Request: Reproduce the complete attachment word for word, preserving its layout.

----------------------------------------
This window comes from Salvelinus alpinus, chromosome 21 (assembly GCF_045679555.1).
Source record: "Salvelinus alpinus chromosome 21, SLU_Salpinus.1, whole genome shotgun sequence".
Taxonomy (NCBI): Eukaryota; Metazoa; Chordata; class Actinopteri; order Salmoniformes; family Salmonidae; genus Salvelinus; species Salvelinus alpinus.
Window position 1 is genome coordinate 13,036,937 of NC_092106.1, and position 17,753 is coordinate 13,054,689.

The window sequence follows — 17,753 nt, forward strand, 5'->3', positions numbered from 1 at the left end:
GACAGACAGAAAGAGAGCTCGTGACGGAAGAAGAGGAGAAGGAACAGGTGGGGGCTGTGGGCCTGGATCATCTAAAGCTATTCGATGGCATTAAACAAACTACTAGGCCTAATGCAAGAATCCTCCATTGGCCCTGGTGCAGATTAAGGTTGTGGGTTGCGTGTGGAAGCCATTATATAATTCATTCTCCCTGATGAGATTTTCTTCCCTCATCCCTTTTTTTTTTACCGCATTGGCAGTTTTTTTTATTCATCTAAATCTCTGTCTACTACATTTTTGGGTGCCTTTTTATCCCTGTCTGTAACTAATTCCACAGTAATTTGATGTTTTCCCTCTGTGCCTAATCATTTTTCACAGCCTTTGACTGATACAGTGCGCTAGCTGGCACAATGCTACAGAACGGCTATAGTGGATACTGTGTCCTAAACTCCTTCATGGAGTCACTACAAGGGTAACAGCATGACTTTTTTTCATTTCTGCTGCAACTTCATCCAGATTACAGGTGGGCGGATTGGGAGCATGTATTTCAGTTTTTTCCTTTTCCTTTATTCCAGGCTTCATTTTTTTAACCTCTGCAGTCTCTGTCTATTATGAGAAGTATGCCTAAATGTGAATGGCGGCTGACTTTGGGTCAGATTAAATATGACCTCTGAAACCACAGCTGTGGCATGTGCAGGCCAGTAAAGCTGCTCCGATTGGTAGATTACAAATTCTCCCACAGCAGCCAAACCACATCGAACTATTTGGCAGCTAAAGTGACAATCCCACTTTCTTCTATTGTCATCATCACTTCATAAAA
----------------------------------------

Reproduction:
This window comes from Salvelinus alpinus, chromosome 21 (assembly GCF_045679555.1).
Source record: "Salvelinus alpinus chromosome 21, SLU_Salpinus.1, whole genome shotgun sequence".
Taxonomy (NCBI): Eukaryota; Metazoa; Chordata; class Actinopteri; order Salmoniformes; family Salmonidae; genus Salvelinus; species Salvelinus alpinus.
Window position 1 is genome coordinate 13,036,937 of NC_092106.1, and position 17,753 is coordinate 13,054,689.

The window sequence follows — 17,753 nt, forward strand, 5'->3', positions numbered from 1 at the left end:
GACAGACAGAAAGAGAGCTCGTGACGGAAGAAGAGGAGAAGGAACAGGTGGGGGCTGTGGGCCTGGATCATCTAAAGCTATTCGATGGCATTAAACAAACTACTAGGCCTAATGCAAGAATCCTCCATTGGCCCTGGTGCAGATTAAGGTTGTGGGTTGCGTGTGGAAGCCATTATATAATTCATTCTCCCTGATGAGATTTTCTTCCCTCATCCCTTTTTTTTTTACCGCATTGGCAGTTTTTTTTATTCATCTAAATCTCTGTCTACTACATTTTTGGGTGCCTTTTTATCCCTGTCTGTAACTAATTCCACAGTAATTTGATGTTTTCCCTCTGTGCCTAATCATTTTTCACAGCCTTTGACTGATACAGTGCGCTAGCTGGCACAATGCTACAGAACGGCTATAGTGGATACTGTGTCCTAAACTCCTTCATGGAGTCACTACAAGGGTAACAGCATGACTTTTTTTCATTTCTGCTGCAACTTCATCCAGATTACAGGTGGGCGGATTGGGAGCATGTATTTCAGTTTTTTCCTTTTCCTTTATTCCAGGCTTCATTTTTTTAACCTCTGCAGTCTCTGTCTATTATGAGAAGTATGCCTAAATGTGAATGGCGGCTGACTTTGGGTCAGATTAAATATGACCTCTGAAACCACAGCTGTGGCATGTGCAGGCCAGTAAAGCTGCTCCGATTGGTAGATTACAAATTCTCCCACAGCAGCCAAACCACATCGAACTATTTGGCAGCTAAAGTGACAATCCCACTTTCTTCTATTGTCATCATCACTTCATAAAA